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Thursday, 11th April 2013

Hitting the Target? How New Capabilities are Shaping International Intervention

Source: Royal United Services Institute (UK)

From the introduction:

The issue of ‘drones’ – as unmanned aerial vehicles are referred to in public discussion – has acquired an astonishingly high profile in the media in the UK and elsewhere, and is of increasing interest in academic as well as policy circles. ‘Drones’ are of course only one manifestation of the enormous technological superiority enjoyed by the US that has played a major part in shaping its foreign-policy interventions over the last sixty years. Aerial bombing campaigns, from Vietnam to Kosovo, Iraq and Libya, are another. Cyber-warfare is also manifestation of technological development, though one not covered in this report, partly because the capabilities are still mainly classified and there is little case-study evidence to draw on.

The reason drones are given such prominence here is that they have acquired a key role in the Obama administration’s global counter-terrorism strategy. Their use as a vehicle for targeted killings – including in countries where the US is not actively engaged in armed conflict such as Pakistan, Somalia and Yemen – is highly controversial and contested, and gives rise to a wide range of strategic, legal, ethical and policy questions. Thus the key drivers examined by this report are, firstly, precision-strike capability – the ability to place a destructive force accurately and precisely against a given target; and, secondly, UAV technology – the first time states can combine assistance in the field with zero operator risk in order to achieve either persistent surveillance or destructive effect.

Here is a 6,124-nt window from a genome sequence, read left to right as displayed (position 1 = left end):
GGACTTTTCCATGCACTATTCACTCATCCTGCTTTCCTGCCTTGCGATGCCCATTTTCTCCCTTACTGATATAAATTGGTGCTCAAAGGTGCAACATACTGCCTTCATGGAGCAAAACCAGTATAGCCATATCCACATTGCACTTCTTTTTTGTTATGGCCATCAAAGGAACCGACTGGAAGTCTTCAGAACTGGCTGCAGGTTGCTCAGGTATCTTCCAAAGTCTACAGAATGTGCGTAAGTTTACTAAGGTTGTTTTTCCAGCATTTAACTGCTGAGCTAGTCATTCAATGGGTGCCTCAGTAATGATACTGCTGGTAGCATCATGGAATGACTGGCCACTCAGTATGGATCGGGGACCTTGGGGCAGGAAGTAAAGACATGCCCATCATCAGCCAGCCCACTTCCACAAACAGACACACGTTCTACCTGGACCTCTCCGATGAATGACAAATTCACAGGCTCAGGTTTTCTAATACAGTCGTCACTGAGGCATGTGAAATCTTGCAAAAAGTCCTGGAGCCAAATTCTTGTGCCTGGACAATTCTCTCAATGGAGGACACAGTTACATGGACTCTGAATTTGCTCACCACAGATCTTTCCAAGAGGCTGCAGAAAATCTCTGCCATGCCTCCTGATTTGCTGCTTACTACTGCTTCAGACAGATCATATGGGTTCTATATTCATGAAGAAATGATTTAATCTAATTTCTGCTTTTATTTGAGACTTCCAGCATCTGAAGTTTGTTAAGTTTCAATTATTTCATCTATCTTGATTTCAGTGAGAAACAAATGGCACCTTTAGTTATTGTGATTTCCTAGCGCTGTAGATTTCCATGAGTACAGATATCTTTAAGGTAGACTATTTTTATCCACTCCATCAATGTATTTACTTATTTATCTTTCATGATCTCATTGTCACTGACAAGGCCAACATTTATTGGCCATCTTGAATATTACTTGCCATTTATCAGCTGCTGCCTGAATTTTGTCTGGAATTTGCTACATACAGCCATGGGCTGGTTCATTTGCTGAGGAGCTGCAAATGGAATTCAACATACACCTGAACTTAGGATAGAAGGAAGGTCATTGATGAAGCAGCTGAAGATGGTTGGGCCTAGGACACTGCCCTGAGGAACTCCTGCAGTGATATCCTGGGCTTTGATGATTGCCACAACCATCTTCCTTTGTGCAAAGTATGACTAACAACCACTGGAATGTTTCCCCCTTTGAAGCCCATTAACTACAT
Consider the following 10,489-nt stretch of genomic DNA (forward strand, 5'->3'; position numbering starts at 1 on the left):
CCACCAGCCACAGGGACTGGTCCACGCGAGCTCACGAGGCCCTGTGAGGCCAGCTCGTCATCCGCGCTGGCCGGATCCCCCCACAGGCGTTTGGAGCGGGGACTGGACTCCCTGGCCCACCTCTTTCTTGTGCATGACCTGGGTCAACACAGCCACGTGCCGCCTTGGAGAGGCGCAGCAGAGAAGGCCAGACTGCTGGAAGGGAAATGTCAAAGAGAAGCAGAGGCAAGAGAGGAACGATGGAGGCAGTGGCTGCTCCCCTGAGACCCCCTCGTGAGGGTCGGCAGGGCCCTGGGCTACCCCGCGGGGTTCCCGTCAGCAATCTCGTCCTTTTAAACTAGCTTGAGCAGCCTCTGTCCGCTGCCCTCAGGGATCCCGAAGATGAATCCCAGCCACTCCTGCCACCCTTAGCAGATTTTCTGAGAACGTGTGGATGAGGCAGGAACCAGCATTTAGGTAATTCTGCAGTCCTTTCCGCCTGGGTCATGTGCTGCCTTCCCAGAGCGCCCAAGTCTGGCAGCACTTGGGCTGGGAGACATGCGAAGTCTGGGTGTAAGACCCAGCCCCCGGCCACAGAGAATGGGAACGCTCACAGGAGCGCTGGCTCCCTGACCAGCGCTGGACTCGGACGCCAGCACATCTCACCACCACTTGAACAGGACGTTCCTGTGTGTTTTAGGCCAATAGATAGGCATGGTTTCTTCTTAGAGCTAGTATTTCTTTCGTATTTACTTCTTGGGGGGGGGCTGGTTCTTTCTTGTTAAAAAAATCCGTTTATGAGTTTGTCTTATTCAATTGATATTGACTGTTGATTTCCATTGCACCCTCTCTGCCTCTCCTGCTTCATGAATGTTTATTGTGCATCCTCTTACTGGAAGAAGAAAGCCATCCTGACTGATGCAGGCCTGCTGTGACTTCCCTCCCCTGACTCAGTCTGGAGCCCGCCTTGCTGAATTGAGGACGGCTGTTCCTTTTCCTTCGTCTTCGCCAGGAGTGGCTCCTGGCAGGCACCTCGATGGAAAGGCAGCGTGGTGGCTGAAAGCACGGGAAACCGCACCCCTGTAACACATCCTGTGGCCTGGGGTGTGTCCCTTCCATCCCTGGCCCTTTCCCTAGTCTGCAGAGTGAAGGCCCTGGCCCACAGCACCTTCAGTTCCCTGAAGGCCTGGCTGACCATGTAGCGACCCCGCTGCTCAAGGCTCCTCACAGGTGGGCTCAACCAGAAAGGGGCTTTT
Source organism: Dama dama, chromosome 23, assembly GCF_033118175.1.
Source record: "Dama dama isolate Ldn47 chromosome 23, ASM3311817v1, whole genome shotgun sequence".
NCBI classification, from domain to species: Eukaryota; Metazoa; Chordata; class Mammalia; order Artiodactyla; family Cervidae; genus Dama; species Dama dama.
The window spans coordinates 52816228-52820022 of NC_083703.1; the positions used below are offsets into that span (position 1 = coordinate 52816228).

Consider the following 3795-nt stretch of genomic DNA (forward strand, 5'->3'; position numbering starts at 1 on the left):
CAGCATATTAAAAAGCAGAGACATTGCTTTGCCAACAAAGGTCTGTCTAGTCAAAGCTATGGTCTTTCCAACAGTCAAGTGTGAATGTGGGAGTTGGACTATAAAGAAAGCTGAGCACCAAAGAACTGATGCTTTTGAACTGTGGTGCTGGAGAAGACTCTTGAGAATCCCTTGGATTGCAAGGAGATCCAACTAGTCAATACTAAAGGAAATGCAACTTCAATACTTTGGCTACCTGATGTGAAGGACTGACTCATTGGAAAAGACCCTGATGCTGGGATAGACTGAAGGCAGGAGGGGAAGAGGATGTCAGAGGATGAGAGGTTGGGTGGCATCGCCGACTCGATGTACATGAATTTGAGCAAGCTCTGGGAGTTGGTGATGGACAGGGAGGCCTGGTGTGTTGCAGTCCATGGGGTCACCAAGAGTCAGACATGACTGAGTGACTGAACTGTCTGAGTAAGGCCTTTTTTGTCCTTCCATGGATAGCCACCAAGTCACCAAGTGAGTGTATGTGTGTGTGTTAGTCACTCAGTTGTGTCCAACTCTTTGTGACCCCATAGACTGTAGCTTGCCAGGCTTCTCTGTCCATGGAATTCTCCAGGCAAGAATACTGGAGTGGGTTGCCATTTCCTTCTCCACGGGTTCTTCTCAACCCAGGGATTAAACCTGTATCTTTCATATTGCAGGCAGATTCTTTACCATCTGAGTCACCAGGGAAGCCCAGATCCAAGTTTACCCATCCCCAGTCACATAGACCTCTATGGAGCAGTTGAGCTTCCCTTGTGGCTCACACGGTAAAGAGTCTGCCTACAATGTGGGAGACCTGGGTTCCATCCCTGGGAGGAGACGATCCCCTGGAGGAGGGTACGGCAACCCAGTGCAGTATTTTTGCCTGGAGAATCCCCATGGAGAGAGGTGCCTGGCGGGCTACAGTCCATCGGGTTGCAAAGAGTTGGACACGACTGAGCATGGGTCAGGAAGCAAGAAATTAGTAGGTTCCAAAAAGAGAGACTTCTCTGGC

Given the speed with which the drone has entered popular discourse, it is instructive to ask just how much is known or understood by the public about this new technology, the capability it provides and the use to which it is put. This report opens with the findings of recent polling of public opinion carried out by YouGov. This shows that that the UK public distinguishes between the inherent potential value of drones themselves and their actual use.

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Having begun his career in academic libraries, Adrian Janes has subsequently worked extensively in public libraries, chiefly in enquiry work as an Information Services librarian. In this role he has had particular responsibility for information from both the UK Government and the European Union. He wrote a detailed report on sources for the latter which was published by FreePint in 2007, and has contributed articles to FreePint and ResourceShelf. He is involved in training in information literacy and the use of online reference resources.

A Contributing Editor to DocuTicker, he also write reviews for Pennyblackmusic.

More articles by Adrian Janes »



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